Sunday, December 26, 2010

Christmas Traditions

Well, this holiday season has been marked by some unusual (but possibly new?) Christmas traditions. To begin with, my family celebrated our Christmas a weekend early. This makes the third year in a row that we've done this, and it works well. Because we celebrate early, everyone and all of their people are able to attend. And it's great.

Except... on the 25th there's sorta nothing to do. Weird.

After being cooped-up inside all day long on Christmas, hubby and I decided to take a walk around our neighborhood. We got to enjoy everyone's lights and decorations, but it was kinda eerie, walking around, alone. Seriously, there wasn't another soul out there! I guess that's what we should have expected at 5:30 on Christmas night. For some reason, that got hubby to thinking, and that's when it occurred to him that there was one place where we could be around other living, breathing people. At his realization, we were like two little, giddy kids. We hurried home, grabbed our car keys, and zoomed off toward the nearest Chinese food buffet. (Too bad they didn't sing Deck the Halls to us like in that Christmas movie). It was great!

I know it's silly and non-traditional, but we loved it. Maybe that'll be our new holiday tradition?

Sunday, December 19, 2010

Honoring the Pledge

I know that this follow-up to my previous quilting post has been a long-time coming. But I was busy! So here it is, Part 2 of the Disappearing Nine Quilt Process.

After creating all of my blocks, my next step was to figure out where each block would go. I started by randomly laying each block on the floor, side-by-side. I tried not to ever let any two seams line up with one another.  Sometimes it happened, but not often. By alternating where the seams are, it makes the quilt stronger.  I stood back and stared at the "quilt" and walked away and came back.  I swapped a few blocks to try and evenly disperse all of the concentrated areas of color. If I felt like there were too many splotches of green in one area, I would try to move it to another section and replace it with something orange or red. In the end, I didn't stress over it too much because every time I moved a block, it was tricky to find another one that would be more suitable, but also not violate my "no two seams together" rule.

Once I finalized the layout, I labeled each row by pinning a number to the first block on the left. This way I would be able to maintain the layout even after I disassembled everything to sew it together.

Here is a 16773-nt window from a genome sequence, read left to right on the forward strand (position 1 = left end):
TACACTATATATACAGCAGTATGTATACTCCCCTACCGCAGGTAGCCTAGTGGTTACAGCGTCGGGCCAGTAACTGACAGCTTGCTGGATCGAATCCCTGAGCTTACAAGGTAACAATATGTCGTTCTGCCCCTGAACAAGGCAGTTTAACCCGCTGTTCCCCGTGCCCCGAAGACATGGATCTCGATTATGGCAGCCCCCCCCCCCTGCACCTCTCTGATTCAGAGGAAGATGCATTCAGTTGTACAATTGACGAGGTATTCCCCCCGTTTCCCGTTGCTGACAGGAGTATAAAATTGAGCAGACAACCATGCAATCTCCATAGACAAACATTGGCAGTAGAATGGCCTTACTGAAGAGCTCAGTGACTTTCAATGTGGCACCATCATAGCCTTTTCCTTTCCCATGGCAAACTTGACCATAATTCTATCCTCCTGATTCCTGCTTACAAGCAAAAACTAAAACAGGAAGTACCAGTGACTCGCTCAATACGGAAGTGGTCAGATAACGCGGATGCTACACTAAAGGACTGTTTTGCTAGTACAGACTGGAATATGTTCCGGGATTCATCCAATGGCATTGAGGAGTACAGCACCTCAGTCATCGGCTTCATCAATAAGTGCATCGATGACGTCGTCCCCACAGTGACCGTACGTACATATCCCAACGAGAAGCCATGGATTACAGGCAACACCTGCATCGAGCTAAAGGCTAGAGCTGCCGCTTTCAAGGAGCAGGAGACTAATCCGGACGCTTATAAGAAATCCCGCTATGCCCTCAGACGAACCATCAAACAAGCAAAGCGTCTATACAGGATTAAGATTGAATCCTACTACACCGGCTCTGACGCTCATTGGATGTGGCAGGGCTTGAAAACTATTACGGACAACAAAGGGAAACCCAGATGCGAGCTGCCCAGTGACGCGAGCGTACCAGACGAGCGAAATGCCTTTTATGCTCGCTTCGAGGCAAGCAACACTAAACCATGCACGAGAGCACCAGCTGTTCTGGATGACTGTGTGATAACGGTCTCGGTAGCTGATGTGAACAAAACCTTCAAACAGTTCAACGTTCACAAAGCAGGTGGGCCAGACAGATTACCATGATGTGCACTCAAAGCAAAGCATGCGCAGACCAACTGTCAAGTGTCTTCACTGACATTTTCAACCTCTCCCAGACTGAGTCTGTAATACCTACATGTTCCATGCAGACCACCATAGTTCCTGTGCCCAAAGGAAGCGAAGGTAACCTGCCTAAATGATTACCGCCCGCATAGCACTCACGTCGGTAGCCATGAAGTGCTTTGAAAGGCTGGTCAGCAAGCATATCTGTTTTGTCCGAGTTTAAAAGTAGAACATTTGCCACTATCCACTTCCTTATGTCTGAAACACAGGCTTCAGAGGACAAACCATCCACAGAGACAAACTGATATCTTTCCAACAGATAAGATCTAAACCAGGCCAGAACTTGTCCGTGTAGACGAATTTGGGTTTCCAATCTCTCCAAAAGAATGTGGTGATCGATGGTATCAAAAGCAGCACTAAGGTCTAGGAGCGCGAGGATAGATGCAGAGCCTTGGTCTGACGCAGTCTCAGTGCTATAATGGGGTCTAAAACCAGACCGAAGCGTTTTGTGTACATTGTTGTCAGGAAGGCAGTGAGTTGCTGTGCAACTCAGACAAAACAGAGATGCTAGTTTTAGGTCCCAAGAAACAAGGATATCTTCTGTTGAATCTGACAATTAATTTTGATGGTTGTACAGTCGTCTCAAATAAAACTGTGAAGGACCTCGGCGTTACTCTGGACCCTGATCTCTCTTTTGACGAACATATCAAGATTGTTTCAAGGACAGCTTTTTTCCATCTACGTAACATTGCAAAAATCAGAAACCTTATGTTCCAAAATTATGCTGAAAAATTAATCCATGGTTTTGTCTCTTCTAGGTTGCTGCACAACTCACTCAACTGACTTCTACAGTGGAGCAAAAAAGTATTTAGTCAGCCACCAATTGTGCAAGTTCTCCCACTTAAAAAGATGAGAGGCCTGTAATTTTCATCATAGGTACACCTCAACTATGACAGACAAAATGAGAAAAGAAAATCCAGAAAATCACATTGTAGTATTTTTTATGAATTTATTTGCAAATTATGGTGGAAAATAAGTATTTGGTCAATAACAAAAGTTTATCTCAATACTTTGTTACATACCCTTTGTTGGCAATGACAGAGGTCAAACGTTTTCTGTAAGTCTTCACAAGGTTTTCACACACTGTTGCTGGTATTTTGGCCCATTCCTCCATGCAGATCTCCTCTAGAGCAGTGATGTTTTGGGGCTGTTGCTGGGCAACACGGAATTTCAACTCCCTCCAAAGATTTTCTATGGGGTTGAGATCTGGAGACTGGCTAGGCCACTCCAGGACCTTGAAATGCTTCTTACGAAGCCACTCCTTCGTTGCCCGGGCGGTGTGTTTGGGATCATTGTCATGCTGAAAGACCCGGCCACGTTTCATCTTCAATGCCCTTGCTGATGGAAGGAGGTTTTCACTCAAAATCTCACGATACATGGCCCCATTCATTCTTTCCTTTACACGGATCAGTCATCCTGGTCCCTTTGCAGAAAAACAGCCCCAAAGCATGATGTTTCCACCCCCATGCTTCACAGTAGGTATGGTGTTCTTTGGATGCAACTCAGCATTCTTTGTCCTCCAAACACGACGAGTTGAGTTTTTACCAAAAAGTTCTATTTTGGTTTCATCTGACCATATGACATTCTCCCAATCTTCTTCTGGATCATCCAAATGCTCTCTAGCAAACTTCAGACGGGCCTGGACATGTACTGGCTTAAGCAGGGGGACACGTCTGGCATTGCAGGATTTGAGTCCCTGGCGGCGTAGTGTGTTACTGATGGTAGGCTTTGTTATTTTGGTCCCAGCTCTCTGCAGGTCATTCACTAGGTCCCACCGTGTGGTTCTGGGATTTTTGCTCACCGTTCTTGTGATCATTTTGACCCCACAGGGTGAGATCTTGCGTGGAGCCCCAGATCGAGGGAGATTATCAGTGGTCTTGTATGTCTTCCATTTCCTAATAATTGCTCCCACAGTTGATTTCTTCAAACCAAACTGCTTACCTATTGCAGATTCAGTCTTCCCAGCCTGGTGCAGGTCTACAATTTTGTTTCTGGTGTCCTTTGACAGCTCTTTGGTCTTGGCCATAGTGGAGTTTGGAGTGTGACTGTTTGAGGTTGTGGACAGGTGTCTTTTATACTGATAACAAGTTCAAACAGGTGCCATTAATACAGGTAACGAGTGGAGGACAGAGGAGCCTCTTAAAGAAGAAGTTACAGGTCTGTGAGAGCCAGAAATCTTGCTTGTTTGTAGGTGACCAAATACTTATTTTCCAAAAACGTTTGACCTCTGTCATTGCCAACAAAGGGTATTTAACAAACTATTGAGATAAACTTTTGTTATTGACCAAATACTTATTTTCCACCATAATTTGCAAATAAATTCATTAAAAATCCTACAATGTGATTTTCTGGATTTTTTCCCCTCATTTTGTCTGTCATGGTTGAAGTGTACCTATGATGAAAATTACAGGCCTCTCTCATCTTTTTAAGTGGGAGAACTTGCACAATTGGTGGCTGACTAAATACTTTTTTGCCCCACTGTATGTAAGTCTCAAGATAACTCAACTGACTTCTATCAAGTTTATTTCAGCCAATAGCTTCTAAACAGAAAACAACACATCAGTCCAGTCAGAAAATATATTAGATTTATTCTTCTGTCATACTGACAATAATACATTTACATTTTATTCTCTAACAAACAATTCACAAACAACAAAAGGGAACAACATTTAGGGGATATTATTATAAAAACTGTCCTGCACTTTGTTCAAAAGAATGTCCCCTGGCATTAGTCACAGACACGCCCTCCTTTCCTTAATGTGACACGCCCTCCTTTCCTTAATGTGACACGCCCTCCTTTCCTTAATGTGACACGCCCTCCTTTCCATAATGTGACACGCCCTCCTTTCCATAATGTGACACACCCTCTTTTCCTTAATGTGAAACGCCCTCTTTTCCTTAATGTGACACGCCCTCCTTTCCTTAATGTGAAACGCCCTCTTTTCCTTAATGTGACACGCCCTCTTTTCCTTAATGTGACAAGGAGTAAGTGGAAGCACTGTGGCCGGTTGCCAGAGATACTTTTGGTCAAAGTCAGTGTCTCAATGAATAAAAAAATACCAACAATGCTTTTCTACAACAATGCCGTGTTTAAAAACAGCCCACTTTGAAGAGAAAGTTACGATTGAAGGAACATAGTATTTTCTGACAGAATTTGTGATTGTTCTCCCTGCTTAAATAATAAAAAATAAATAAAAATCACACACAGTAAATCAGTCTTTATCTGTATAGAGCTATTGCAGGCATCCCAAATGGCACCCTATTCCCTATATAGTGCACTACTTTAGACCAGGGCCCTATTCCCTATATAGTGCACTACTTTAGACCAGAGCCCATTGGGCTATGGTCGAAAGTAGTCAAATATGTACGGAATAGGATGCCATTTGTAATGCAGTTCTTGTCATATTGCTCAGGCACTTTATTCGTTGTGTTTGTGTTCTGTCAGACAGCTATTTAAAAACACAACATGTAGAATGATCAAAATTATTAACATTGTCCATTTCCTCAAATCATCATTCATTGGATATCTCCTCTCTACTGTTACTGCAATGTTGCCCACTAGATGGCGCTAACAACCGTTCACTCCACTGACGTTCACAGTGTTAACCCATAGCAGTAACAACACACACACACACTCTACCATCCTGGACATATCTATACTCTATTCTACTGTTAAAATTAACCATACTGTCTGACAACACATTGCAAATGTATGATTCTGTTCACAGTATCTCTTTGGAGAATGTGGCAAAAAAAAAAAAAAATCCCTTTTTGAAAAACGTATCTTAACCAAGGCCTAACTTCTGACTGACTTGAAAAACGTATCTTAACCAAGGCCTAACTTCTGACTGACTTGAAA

I was very careful to make sure that my corners were squared up before I sewed anything together. I knew that precision now would be important later in the process.
After sewing the blocks into rows, I ironed the seams in alternating directions. Even-numbered rows got ironed to the right, and odd-numbered rows got ironed to the left. Again, this helps to minimize the amount of bulk that has to be quilted over later on. Here is a picture of my rows, sewn together:
Now I was ready to sew the rows together. Last time I made a quilt, this is where I had the most trouble. This is where it matters whether or not you were precise in your cutting and sewing. This is where you try to match up all of the corners! Thank goodness I had picked up an invaluable piece of advice from S. She wisely clued me into the fact that fabric stretches (duh!) so if corners weren't slated to line-up, I could just stretch something to force the corners to align. Yay! There's also this technique called "nesting." Because the seams were ironed in alternating directions, they can be "nested" together to assure that the corners will be lined up. Check out this picture to see what I mean:
And here (though it's hard to tell from a picture) I've stretched the top layer of fabric to force it to line up properly with the bottom layer. I'm pinching the two together with my thumb and forefinger.
The finished quilt top measured 7 squares by 9 squares. It wasn't quite as big as I wanted it to be, so I decided to add a border.
I hadn't yet bought any border fabric, so I packed up my quilt top and headed back to the fabric store. Luckily my good friend S (another S!) was able to join me and help in my quest for the perfect border fabric. This was no easy task. Some fabrics weren't quite the right hue, while others didn't match the modern vibe. I had fully expected to buy a raspberry-colored print--something that would give your eyes a place to rest since the rest of the quilt was so busy. Surprisingly, I instead fell in love with a neon-red print with silver-dollar-sized circles on it. I bought 2 yards with which to make the border and binding. For the border I cut seven strips, each 6 1/2" x 40". For the binding I cut eight strips 2 1/4" by 40".
I sewed two strips of border to each other so that I had long enough pieces for each side. Then I sewed the border to the top and bottom of the quilt. After I sewed them on, I used my rotary cutter to trip the edges to match the width of the quilt. Then I sewed the remaining pieces of border to the two sides of the quilt.